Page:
I played 40k for the first time in years tonight. And I liked it. Really, really liked it.
This is actually the 3rd article I’ve started writing about this – I keep getting sidetracked into talking about my history with 40k. They’re articles for the future, but I’m going to keep this a lot more concise:
- I love Orks. Best fictional race ever.
- I played 40k in 4th edition extensively.
- Mostly dropped out because of HURRRR RAPE JOKES and other lovely socially obnoxious twats.
- 6th edition didn’t sit well with me – too complicated.
- Fuck the 7th edition mob rule. Fuck this mob rule entirely. Worst mob rule rule ever written. Killed 40k for me.
- I thought GW was on an inevitable downward spiral to either bankruptcy or irrelevance.
- I played other wargames, even helping to write Kings of War and travelling to the Czech Republic and the US (twice) to play in tournaments.
I think that about covers it.
The rise of 8th edition
8th edition 40k has been causing a bit of a stir. Even from the very first teasers from GW, it was clear that something was different this time.
Kings of War owes a lot of its success to the completely and utterly fucked up launch of Age of Sigmar. Games Workshop not only scrapped a game that was still, by the industry standards, very successful to make way for a half baked and uninspired game, but it seemed keen to actively piss off its fans and tell them to feck off to another game system. I’ve never seen a company show such contempt for its customers and I felt that the company showed no sign that it would learn from its mistakes. The annual shareholder reports just showed more internal groupthink and active hostility towards its customer base. We were more than happy to accept the Warhammer Refugees into Kings of War, even releasing an expansion book with additional army lists so that they could use their old armies in Kings of War officially.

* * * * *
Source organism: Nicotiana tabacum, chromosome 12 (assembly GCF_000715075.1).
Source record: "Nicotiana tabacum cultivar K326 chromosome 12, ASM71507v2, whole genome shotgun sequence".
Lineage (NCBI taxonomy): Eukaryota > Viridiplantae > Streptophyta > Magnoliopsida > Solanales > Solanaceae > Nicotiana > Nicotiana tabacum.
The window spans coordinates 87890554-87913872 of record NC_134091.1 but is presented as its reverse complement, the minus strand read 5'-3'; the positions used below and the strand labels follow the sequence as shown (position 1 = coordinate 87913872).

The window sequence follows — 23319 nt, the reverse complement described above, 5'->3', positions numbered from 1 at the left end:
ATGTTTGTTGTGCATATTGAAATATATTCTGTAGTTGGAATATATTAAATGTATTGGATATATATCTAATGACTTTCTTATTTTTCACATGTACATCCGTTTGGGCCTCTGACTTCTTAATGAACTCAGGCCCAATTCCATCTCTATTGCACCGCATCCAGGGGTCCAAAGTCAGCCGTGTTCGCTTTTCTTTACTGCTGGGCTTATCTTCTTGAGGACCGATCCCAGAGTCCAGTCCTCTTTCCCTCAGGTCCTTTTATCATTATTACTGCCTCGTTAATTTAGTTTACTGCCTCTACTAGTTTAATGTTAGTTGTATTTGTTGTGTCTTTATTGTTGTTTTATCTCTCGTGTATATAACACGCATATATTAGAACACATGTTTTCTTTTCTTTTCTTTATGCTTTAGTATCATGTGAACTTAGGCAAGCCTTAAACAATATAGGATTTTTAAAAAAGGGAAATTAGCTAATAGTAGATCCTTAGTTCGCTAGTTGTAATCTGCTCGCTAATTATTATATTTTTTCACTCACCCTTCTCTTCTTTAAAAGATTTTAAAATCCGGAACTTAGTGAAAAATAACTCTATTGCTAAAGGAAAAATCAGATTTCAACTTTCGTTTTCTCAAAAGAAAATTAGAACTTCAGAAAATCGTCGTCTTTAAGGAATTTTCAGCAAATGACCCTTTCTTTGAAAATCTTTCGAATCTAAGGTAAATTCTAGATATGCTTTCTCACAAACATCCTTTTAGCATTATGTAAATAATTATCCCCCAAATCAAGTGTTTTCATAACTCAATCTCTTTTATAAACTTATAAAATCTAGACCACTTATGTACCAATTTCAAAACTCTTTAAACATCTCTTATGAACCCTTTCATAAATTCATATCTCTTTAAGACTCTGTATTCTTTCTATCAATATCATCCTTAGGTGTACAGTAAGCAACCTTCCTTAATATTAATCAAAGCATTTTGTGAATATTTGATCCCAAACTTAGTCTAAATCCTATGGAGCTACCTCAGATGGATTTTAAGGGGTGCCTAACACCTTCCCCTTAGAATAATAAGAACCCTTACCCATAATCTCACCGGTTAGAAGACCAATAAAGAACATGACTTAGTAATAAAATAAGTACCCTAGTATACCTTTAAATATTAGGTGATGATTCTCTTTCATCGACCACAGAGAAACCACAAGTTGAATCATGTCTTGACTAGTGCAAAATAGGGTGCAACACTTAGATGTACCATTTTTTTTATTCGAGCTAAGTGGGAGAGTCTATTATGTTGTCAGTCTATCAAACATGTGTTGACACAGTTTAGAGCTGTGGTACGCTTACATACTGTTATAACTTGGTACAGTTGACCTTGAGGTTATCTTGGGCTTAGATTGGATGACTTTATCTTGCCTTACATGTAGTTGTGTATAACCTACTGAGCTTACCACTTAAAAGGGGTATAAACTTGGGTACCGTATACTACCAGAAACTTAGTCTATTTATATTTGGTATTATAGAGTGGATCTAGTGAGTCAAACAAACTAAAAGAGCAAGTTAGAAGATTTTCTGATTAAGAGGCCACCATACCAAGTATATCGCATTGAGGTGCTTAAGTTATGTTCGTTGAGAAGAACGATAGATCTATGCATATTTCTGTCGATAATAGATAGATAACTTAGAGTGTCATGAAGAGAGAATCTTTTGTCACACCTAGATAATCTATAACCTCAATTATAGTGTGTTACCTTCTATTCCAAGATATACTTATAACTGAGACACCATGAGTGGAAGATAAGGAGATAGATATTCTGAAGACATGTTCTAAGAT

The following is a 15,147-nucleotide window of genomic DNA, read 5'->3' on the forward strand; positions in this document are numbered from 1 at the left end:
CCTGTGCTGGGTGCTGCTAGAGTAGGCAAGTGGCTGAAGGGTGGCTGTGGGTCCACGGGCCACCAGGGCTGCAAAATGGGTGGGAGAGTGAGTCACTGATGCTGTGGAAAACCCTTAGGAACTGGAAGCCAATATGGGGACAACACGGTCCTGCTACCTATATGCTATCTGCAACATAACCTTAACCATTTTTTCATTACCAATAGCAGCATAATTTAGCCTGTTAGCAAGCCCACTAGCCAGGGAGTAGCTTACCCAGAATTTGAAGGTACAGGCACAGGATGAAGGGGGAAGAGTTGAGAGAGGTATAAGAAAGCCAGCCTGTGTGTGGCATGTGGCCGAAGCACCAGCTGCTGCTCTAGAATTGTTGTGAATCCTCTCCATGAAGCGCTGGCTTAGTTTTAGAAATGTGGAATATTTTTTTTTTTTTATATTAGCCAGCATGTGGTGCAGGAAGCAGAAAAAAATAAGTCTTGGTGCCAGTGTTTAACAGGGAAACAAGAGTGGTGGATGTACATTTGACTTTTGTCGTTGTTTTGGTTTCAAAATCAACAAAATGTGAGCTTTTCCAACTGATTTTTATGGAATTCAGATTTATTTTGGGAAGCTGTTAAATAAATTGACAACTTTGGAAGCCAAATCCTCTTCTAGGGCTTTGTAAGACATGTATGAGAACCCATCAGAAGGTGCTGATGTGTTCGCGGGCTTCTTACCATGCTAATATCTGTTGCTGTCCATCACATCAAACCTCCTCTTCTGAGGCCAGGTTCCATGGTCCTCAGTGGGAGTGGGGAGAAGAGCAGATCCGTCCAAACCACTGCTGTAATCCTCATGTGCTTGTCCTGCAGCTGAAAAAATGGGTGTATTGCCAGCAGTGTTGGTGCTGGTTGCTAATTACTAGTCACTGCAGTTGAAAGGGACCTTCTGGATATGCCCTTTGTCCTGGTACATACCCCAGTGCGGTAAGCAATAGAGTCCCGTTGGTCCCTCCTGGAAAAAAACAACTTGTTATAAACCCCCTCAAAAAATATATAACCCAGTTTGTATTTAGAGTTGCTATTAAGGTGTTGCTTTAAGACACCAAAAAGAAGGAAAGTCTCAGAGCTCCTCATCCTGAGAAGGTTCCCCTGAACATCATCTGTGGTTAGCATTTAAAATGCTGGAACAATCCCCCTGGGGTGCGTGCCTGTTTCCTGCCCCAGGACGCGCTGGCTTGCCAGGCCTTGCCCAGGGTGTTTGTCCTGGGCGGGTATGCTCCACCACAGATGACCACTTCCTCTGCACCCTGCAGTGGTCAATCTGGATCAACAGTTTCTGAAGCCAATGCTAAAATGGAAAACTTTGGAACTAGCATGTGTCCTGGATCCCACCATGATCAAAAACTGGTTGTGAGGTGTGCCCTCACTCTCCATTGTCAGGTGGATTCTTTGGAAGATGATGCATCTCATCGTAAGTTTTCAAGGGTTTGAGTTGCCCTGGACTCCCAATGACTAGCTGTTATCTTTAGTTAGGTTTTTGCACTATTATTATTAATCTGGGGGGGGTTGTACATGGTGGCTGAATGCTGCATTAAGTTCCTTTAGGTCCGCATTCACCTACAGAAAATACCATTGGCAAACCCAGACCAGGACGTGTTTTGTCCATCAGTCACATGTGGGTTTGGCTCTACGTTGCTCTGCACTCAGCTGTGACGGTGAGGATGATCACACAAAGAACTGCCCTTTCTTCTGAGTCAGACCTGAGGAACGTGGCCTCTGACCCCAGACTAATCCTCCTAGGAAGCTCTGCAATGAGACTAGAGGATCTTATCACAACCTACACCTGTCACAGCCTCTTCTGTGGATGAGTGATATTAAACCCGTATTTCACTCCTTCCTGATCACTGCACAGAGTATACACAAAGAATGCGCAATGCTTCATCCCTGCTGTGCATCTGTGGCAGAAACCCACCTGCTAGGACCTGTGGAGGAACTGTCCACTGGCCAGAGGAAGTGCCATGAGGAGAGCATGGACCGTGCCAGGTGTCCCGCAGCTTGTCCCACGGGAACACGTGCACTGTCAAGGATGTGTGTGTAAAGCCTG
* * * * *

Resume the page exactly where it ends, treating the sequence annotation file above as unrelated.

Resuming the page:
So things looked different right from the start for 8th edition 40k. Games Workshop revealed that they were writing a new edition months in advance, as opposed to remaining completely tight lipped on the subject like they had previously done with any new release. They began community engagement, they not only spoke to but listened to the community. A company that 12 months prior had a PR guy tell a group of fans that they had intentionally written shitty, embarrassing rules to get the fans to stop using old models in the new game.
The turnaround was incredible. They had my attention.
How did they keep it? They previewed the rules extensively and released the rules for free online.
This was the Games Workshop that seemed to think the Internet was a passing fad! The Games Workshop with groupthink, groupthink that infects Mantic to this day, which said that “hardly any of our customers have the Internet”.
Previews. Rules free online. Interaction with the community. Unthinkable 12 months ago.
I read the rules. I liked them. They were a reboot.
I went into it in more depth in one of the previous articles that will be published in the future (if that’s clear enough), but 4th edition 40k felt like the pinnacle of that particular game engine. The last major reboot of 40k was in 3rd edition, and since then it was just a few small tweaks and a ton of additions to the same core ruleset. A game engine can only last so long before it falls apart under the weight of add-ons and retcons, then you should scrap the engine and rewrite it from scratch. It wasn’t just creaking at the seams by 6th edition, it had ripped apart and there was an ever shrinking group of enthusiasts desperately holding the seams together proclaiming “look the seams aren’t too bad – you just have to beer and pretzels it”.